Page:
I have been posting a lot lately which is an oddity in itself. I only ever post something when I know I would be satisfied with the outcome. Among many of my posts are poetry and admittedly, depressing stories inspired by the things in my life (sad, I know). The small remainder therefore, goes to these types of posts i.e thoughts on worldly issues. This is a very important issue I would like to address and have wanted to address for a long time. Hence, prepare your popcorns because this would be a long one.
What is the role of women in the society?
Ladies and gents, I present to you an old question.
Back when I was a child, I thought that women ought to know how to cook, how to do household chores and most of all, how to present herself in a “proper” manner to the world. That was how I was raised. That was, perhaps, the childhood of a person born from a country with deep patriarchal roots. Therefore, that was my answer to said question. But of course, I was introduced to books and slowly, the idea had varied. I molded myself, my mind, to the shape of the strong heroine that these books had told me to be. Over time, I realized that this shape is an ever-changing one and intentional or not, was bound to be a reflection of a single perspective or a mirror of several people’s thoughts. Be that as it may, I wanted to be a strong person like these characters I have read about. However, like a confused chameleon, I did not know what parts of myself should I change in order to fit into this notion of the woman I wanted to be.
Until I have read of this in an epigraph of a book:
What is a woman’s place in this modern world? Jasnah Kholin’s words read. I rebel against this question, though so many of my peers ask it. The inherent bias in the inquiry seems invisible to so many of them. They consider themselves progressive because they are willing to challenge many of the assumptions of the past.They ignore the greater assumption–that a ‘place’ for women must be defined and set forth to begin with. Half of the population must somehow be reduced to the role arrived at by a single conversation. No matter how broad that role is, it will be–by nature–a reduction from the infinite variety that is womanhood.
Reading this was like waking up and being scolded at the same time. I have my favorite author, Brandon Sanderson, to thank for that. Ironically, it took a man to tell me an obvious thing about being a woman.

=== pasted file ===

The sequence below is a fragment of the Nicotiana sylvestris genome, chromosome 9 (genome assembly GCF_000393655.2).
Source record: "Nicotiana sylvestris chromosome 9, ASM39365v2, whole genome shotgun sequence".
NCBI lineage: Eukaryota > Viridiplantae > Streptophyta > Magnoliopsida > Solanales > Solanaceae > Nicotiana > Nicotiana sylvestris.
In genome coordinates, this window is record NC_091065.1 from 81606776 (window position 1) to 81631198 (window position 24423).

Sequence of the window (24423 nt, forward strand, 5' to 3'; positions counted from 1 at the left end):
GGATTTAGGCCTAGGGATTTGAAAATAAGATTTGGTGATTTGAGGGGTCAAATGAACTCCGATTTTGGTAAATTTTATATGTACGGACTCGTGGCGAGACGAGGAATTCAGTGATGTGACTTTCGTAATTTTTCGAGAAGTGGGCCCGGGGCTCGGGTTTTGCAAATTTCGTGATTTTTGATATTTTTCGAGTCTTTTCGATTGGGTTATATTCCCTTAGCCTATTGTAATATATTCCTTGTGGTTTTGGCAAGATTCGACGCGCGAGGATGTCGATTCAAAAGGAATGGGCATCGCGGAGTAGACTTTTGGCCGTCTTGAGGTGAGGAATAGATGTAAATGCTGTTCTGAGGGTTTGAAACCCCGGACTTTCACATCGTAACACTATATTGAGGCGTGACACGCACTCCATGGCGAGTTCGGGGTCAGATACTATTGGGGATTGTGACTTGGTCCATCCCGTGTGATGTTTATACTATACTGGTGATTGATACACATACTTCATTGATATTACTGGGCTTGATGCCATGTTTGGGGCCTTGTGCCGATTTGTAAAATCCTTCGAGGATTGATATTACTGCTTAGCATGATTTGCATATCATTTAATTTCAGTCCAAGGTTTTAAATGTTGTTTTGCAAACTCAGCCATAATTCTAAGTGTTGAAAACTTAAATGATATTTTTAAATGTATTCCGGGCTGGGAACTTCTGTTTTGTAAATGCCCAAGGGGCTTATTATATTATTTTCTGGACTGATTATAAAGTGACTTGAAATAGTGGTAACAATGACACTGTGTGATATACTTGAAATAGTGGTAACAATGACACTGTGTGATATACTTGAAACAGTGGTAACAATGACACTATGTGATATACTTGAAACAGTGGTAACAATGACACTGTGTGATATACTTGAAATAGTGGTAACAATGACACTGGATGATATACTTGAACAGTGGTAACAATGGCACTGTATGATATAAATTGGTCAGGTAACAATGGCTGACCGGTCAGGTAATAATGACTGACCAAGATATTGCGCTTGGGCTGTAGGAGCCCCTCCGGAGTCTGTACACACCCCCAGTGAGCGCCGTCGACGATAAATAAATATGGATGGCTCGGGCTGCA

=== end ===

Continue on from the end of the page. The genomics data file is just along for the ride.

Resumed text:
There was no role, after all. There was only the fact that a woman can be anything she wishes to be and whatever it is, the fact that she puts her determination and passion towards it, that she chose it for herself was the key to her strength. Moreover, it has come to me that the idea of success is a personal definition and not one driven by the standards of society. I can be a mother and be successful or I can be a scientist and still feel satisfied of my achievements. This idea was the start of a revolution I have geared for myself. This has been an important reminder to me especially that I am young, a woman, and in a considerably high position in a workplace dominated by men.
I AM WHICH THAT HAVE I DECIDED FOR MYSELF.
It is a constant struggle when I am told of what I should be, what I should achieve at a certain age– be it marriage or a doctorate degree, or how I should act or say when I am among people just because I am a woman. It is often disheartening to hear of other women in my workplace be harassed and then be casually asked, “Well, what were you wearing?” or alternatively, to hear that this accused man would not be capable of doing this immoral act because he is known to be a nice person. I am disgusted at that thought. I watch many a crime documentaries and most victims were women; their killers, mostly men they were involved with, are described to be “nice” individuals.
(cont…) A woman’s strength should not be in her role, whatever she chooses it to be, but in the power to choose that role. It is amazing to me that I even have to make this point, as I see it as the very foundation of our conversation.
– Words of Radiance by Brandon Sanderson
Women often find themselves strangled by this world and what it deems “proper” and “ideal”– be it in the shape of our bodies, the face we present or the success that we have in our chosen career or family life. I am grateful that I am in an era which celebrates the continued discovery of the infinite variety that is womanhood. To see women of every color and age in social media be presented with strong wills and determination is such an empowering act. It is tough, yes, but it is a fight that has long been fought by many women. The world may have met us once in silence but the time has come that we show them that there is a reason that we too was able to survive since the dawn of the first humans.